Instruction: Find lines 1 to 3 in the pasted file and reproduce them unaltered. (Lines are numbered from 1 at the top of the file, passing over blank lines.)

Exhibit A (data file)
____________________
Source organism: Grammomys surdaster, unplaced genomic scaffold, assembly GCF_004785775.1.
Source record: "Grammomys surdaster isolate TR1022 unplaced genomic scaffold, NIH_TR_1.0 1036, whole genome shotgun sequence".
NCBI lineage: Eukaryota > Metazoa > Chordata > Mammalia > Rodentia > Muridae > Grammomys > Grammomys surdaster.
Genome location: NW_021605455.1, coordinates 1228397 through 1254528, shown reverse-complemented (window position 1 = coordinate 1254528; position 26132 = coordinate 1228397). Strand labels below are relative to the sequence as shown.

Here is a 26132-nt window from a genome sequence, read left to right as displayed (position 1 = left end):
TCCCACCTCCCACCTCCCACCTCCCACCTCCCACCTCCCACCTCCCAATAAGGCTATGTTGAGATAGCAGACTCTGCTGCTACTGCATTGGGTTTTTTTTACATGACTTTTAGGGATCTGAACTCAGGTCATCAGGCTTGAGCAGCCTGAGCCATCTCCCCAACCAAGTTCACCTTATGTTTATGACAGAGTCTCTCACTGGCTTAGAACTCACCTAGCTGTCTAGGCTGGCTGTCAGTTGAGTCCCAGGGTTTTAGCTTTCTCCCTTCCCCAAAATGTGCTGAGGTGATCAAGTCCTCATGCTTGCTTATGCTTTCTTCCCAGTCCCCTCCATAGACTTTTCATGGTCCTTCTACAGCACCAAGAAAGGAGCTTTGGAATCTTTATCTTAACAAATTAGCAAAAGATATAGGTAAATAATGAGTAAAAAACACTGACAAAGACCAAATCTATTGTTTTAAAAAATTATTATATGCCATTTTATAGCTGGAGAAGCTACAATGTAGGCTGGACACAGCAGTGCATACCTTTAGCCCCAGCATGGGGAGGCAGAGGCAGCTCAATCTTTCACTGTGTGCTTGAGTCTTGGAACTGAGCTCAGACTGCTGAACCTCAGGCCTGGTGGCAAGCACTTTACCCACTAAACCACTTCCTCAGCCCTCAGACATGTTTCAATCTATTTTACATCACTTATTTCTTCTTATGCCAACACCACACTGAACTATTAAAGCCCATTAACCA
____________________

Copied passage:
Source organism: Grammomys surdaster, unplaced genomic scaffold, assembly GCF_004785775.1.
Source record: "Grammomys surdaster isolate TR1022 unplaced genomic scaffold, NIH_TR_1.0 1036, whole genome shotgun sequence".
NCBI lineage: Eukaryota > Metazoa > Chordata > Mammalia > Rodentia > Muridae > Grammomys > Grammomys surdaster.